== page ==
Is Social Media really very social?

social media not social

If you simply push your information out there without any expectation of feedback, response, or interaction is Social Media really living up to what it’s meant to be?  Would you walk into a coffee shop and spill out 20 minutes of your opinion then simply walk out?  What satisfaction would you get from that?  What benefit would your audience get from that, and even if a slight amount of benefit is gained by anyone is this the new definition of being social?  Sounds more like what we used to call those that were a bit socially awkward – have we all become socially awkward?

We get daily updates from friends and family via social media and to most that’s just about enough and all they really need.  Is Uncle Jim still alive?  Am I still doing better than a few of my high school classmates? Has Aunt Sue got that thing fixed on her nose?  Is it really that important to let everyone know what they ate for lunch?  Does anyone really ever comment or expect a comment on that type of post?  I can’t really smell it, taste it, or even judge from the quality of the picture if that’s potato or rice, but good on you mate, it looks appetizing…

What is the right amount of social etiquette when connecting?  Facebook is obviously for family & Friends but once you’re over about 150 “friends” you’re getting into “I live within the same general region as you” contact associations, or Facebook told me you were a friend of my friend who has a friend and I thought wow, we’re almost related, we should connect…

LinkedIn is for business connections but just because we work within the same industry do we really need to connect if all you share are pictures of your dog wearing hats and in your profile picture you’re showing quite a bit of skin laying out by the pool…   Do those things make potentially doing business with you more advantageous?

The concept of social media as both a social and marketing tool took off so fast that no-one really much thought through the actual benefits of having 20 real good contacts opposed to a few thousand passive associations.   Marketing is accustomed to this mass media distribution approach in that the results are so low to begin which why not leverage volume to make the end numbers look a bit better.  So why did the marketing approach transfer so well into online social media?  Sure it’s very arguable that if you have 1 million contacts there’s a good chance that maybe 2 or 3 will actually read your post.  But if you had 10 real social connections the chance of all of them reading that post is substantially higher.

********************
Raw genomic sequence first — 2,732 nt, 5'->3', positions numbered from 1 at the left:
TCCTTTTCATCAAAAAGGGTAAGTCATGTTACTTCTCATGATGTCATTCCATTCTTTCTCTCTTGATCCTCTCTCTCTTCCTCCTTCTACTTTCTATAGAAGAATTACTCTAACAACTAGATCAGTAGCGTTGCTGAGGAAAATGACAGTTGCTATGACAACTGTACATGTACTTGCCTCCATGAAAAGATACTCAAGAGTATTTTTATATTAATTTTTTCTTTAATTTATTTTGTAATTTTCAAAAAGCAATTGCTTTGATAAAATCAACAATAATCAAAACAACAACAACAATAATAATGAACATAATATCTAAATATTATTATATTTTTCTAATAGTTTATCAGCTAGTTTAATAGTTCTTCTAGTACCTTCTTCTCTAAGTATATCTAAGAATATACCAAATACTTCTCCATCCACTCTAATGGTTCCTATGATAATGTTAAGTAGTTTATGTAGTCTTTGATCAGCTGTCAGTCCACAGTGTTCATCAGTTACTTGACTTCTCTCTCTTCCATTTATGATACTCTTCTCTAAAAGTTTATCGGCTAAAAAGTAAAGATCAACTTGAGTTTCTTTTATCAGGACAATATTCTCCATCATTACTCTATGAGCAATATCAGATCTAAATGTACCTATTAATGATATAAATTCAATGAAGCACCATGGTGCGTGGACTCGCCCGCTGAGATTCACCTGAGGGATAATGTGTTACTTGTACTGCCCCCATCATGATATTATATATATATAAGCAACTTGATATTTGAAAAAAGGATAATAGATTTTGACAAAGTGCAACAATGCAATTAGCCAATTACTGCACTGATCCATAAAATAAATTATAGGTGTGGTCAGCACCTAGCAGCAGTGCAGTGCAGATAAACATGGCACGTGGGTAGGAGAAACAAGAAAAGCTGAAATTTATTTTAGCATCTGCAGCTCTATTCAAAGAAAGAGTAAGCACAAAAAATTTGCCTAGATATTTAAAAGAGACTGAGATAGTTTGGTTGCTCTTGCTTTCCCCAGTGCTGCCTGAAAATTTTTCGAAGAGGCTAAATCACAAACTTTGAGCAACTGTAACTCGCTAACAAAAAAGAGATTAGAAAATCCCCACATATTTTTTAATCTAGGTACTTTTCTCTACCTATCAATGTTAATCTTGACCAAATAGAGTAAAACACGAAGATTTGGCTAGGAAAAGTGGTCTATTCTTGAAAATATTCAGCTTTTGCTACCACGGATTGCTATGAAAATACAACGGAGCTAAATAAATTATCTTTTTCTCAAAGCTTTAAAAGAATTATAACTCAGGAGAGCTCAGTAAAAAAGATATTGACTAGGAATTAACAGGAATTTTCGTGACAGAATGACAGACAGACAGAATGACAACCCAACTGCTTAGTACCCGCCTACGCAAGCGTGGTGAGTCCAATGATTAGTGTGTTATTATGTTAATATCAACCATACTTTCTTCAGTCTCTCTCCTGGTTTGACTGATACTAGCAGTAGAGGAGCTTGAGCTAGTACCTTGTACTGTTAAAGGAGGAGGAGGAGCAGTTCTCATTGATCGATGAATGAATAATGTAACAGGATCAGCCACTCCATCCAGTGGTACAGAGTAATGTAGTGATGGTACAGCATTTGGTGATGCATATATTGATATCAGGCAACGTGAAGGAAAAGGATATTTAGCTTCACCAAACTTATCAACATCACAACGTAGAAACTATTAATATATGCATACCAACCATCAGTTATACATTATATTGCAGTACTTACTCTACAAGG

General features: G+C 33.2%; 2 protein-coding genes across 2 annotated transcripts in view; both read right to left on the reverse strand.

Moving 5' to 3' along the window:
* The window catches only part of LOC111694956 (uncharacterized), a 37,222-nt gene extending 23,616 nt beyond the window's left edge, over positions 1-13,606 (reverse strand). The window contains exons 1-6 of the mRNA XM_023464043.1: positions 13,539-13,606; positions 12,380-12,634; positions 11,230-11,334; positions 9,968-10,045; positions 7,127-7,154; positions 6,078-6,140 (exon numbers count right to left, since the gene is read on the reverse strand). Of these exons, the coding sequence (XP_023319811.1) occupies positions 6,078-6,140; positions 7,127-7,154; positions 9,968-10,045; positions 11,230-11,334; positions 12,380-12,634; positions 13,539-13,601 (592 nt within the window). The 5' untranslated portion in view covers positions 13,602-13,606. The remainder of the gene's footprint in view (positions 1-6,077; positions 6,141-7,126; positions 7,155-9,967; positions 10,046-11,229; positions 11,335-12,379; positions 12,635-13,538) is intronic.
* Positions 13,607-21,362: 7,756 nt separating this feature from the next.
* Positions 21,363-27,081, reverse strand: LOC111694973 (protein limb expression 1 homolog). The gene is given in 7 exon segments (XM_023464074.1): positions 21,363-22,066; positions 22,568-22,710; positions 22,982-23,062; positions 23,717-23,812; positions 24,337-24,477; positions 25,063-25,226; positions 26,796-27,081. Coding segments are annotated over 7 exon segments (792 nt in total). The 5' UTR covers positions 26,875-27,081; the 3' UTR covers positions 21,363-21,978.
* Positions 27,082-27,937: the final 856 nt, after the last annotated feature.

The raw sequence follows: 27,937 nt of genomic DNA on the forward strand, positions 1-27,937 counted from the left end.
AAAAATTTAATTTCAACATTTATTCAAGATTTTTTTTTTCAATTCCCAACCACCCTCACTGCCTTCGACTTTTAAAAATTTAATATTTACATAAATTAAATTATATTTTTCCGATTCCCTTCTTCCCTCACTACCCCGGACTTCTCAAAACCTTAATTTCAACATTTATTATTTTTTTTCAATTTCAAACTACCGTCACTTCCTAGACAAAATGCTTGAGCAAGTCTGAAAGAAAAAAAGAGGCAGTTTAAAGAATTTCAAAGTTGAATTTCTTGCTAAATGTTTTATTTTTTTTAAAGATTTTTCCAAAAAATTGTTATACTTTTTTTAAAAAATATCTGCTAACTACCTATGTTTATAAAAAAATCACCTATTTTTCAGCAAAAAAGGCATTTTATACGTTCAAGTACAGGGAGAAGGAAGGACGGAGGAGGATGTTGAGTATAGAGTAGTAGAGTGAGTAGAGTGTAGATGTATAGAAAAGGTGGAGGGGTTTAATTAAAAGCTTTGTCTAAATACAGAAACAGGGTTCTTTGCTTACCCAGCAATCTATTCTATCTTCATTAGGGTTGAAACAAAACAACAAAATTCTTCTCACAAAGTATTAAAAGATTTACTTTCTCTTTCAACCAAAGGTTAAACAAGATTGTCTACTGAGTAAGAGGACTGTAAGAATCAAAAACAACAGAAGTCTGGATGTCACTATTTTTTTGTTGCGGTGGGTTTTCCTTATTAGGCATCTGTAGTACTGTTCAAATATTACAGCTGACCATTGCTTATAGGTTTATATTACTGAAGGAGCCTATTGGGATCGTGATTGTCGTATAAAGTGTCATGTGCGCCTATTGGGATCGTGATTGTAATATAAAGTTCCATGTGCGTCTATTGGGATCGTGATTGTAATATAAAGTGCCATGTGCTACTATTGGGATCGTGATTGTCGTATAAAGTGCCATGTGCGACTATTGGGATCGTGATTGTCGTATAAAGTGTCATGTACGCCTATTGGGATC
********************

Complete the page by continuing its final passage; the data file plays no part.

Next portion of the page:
So is it possible to make thousands of contacts socially interested in what you have to post?  Only if you are willing to get to know every one of them.  But who has time to do that?  We all have a bit of that “go big or go home” contact attitude.  We see people with tens of thousands of contacts, 100’s of instant likes on every post and we all think I’m interesting, I can have that too so we “friend/contact up” with little regard to if we have an actual connection going.

Social media has gotten a bit awkward and quite possibly to a point in which the less contacts that you have and are actually social with are maybe a bit better and healthier.   If I don’t know you even though you’re one my thousands of contacts, I’m really not “socially” into you.  But if I only had 10 contacts I might be considered online socially awkward and less attractive to those I do want to be socially connected to.  So we’re all in the race to have lots of contacts with no real connections at all.  That guy spurting out an opinion in the coffee shop is maybe a bit less awkward than the rest of us online.

What happens in the end when each of us have thousands of anything but social connections?  The evolution of social media is to simply move onto the next social platform with a clean start and best intentions to keep it “just social” the next time.

David Raine

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